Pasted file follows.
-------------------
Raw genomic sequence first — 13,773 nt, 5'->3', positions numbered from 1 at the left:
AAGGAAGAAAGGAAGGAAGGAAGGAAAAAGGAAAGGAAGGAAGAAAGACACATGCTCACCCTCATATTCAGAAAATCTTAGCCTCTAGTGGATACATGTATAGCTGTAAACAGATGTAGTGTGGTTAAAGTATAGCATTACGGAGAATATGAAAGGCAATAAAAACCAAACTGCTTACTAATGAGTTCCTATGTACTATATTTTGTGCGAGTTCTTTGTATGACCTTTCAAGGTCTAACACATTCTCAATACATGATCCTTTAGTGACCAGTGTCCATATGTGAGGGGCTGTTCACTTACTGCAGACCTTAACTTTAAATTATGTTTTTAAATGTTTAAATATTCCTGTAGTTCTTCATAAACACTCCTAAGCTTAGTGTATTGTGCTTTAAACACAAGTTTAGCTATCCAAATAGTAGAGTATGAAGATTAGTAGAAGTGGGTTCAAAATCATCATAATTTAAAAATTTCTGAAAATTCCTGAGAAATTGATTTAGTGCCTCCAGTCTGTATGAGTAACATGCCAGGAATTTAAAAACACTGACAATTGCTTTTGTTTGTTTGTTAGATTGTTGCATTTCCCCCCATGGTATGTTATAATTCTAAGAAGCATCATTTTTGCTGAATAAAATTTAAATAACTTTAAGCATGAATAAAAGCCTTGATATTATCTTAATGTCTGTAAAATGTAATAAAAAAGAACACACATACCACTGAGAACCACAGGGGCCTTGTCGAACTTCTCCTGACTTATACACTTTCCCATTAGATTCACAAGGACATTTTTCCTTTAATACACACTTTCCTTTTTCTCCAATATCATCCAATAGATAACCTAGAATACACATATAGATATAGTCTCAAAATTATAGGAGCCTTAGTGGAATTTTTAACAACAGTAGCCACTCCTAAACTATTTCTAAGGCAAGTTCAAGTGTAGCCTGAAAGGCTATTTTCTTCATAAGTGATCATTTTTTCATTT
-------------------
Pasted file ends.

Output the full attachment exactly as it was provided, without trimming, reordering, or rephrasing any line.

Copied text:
Raw genomic sequence first — 13,773 nt, 5'->3', positions numbered from 1 at the left:
AAGGAAGAAAGGAAGGAAGGAAGGAAAAAGGAAAGGAAGGAAGAAAGACACATGCTCACCCTCATATTCAGAAAATCTTAGCCTCTAGTGGATACATGTATAGCTGTAAACAGATGTAGTGTGGTTAAAGTATAGCATTACGGAGAATATGAAAGGCAATAAAAACCAAACTGCTTACTAATGAGTTCCTATGTACTATATTTTGTGCGAGTTCTTTGTATGACCTTTCAAGGTCTAACACATTCTCAATACATGATCCTTTAGTGACCAGTGTCCATATGTGAGGGGCTGTTCACTTACTGCAGACCTTAACTTTAAATTATGTTTTTAAATGTTTAAATATTCCTGTAGTTCTTCATAAACACTCCTAAGCTTAGTGTATTGTGCTTTAAACACAAGTTTAGCTATCCAAATAGTAGAGTATGAAGATTAGTAGAAGTGGGTTCAAAATCATCATAATTTAAAAATTTCTGAAAATTCCTGAGAAATTGATTTAGTGCCTCCAGTCTGTATGAGTAACATGCCAGGAATTTAAAAACACTGACAATTGCTTTTGTTTGTTTGTTAGATTGTTGCATTTCCCCCCATGGTATGTTATAATTCTAAGAAGCATCATTTTTGCTGAATAAAATTTAAATAACTTTAAGCATGAATAAAAGCCTTGATATTATCTTAATGTCTGTAAAATGTAATAAAAAAGAACACACATACCACTGAGAACCACAGGGGCCTTGTCGAACTTCTCCTGACTTATACACTTTCCCATTAGATTCACAAGGACATTTTTCCTTTAATACACACTTTCCTTTTTCTCCAATATCATCCAATAGATAACCTAGAATACACATATAGATATAGTCTCAAAATTATAGGAGCCTTAGTGGAATTTTTAACAACAGTAGCCACTCCTAAACTATTTCTAAGGCAAGTTCAAGTGTAGCCTGAAAGGCTATTTTCTTCATAAGTGATCATTTTTTCATTT